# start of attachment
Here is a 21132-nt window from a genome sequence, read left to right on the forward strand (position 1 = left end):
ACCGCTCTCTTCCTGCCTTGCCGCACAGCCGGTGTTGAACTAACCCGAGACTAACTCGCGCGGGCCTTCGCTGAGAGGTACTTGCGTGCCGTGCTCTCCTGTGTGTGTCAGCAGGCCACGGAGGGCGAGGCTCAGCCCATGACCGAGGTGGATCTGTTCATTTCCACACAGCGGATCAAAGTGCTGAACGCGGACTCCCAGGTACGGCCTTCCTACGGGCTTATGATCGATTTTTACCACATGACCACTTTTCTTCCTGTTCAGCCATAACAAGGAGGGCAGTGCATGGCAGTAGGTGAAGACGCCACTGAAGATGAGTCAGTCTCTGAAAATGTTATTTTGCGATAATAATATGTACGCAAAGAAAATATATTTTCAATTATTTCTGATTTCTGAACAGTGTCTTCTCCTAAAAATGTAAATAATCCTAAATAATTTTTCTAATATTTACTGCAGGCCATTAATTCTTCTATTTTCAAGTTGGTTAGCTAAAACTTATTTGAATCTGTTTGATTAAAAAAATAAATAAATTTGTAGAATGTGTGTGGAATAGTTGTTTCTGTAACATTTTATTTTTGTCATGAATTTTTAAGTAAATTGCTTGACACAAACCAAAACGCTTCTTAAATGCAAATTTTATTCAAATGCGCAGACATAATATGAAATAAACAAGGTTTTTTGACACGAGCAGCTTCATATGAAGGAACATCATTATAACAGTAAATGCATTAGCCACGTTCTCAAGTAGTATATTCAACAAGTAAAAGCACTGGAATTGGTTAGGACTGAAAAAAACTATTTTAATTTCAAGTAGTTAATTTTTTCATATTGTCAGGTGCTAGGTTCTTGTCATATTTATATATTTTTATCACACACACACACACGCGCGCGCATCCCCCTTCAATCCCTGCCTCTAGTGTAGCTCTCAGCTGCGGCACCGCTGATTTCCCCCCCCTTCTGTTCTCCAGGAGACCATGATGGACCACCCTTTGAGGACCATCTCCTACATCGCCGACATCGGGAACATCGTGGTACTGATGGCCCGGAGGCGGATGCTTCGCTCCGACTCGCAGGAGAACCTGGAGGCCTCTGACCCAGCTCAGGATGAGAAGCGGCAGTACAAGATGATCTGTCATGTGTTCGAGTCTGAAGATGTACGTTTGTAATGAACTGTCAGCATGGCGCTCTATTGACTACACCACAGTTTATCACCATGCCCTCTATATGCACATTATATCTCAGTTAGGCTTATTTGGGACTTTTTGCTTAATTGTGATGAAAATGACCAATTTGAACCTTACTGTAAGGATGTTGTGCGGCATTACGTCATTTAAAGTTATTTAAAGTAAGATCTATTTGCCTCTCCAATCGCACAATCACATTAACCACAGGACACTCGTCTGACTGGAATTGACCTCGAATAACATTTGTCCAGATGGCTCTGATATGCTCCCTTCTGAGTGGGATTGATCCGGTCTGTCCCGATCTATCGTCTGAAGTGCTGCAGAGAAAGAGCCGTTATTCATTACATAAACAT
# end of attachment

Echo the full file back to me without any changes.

Here is a 21132-nt window from a genome sequence, read left to right on the forward strand (position 1 = left end):
ACCGCTCTCTTCCTGCCTTGCCGCACAGCCGGTGTTGAACTAACCCGAGACTAACTCGCGCGGGCCTTCGCTGAGAGGTACTTGCGTGCCGTGCTCTCCTGTGTGTGTCAGCAGGCCACGGAGGGCGAGGCTCAGCCCATGACCGAGGTGGATCTGTTCATTTCCACACAGCGGATCAAAGTGCTGAACGCGGACTCCCAGGTACGGCCTTCCTACGGGCTTATGATCGATTTTTACCACATGACCACTTTTCTTCCTGTTCAGCCATAACAAGGAGGGCAGTGCATGGCAGTAGGTGAAGACGCCACTGAAGATGAGTCAGTCTCTGAAAATGTTATTTTGCGATAATAATATGTACGCAAAGAAAATATATTTTCAATTATTTCTGATTTCTGAACAGTGTCTTCTCCTAAAAATGTAAATAATCCTAAATAATTTTTCTAATATTTACTGCAGGCCATTAATTCTTCTATTTTCAAGTTGGTTAGCTAAAACTTATTTGAATCTGTTTGATTAAAAAAATAAATAAATTTGTAGAATGTGTGTGGAATAGTTGTTTCTGTAACATTTTATTTTTGTCATGAATTTTTAAGTAAATTGCTTGACACAAACCAAAACGCTTCTTAAATGCAAATTTTATTCAAATGCGCAGACATAATATGAAATAAACAAGGTTTTTTGACACGAGCAGCTTCATATGAAGGAACATCATTATAACAGTAAATGCATTAGCCACGTTCTCAAGTAGTATATTCAACAAGTAAAAGCACTGGAATTGGTTAGGACTGAAAAAAACTATTTTAATTTCAAGTAGTTAATTTTTTCATATTGTCAGGTGCTAGGTTCTTGTCATATTTATATATTTTTATCACACACACACACACGCGCGCGCATCCCCCTTCAATCCCTGCCTCTAGTGTAGCTCTCAGCTGCGGCACCGCTGATTTCCCCCCCCTTCTGTTCTCCAGGAGACCATGATGGACCACCCTTTGAGGACCATCTCCTACATCGCCGACATCGGGAACATCGTGGTACTGATGGCCCGGAGGCGGATGCTTCGCTCCGACTCGCAGGAGAACCTGGAGGCCTCTGACCCAGCTCAGGATGAGAAGCGGCAGTACAAGATGATCTGTCATGTGTTCGAGTCTGAAGATGTACGTTTGTAATGAACTGTCAGCATGGCGCTCTATTGACTACACCACAGTTTATCACCATGCCCTCTATATGCACATTATATCTCAGTTAGGCTTATTTGGGACTTTTTGCTTAATTGTGATGAAAATGACCAATTTGAACCTTACTGTAAGGATGTTGTGCGGCATTACGTCATTTAAAGTTATTTAAAGTAAGATCTATTTGCCTCTCCAATCGCACAATCACATTAACCACAGGACACTCGTCTGACTGGAATTGACCTCGAATAACATTTGTCCAGATGGCTCTGATATGCTCCCTTCTGAGTGGGATTGATCCGGTCTGTCCCGATCTATCGTCTGAAGTGCTGCAGAGAAAGAGCCGTTATTCATTACATAAACAT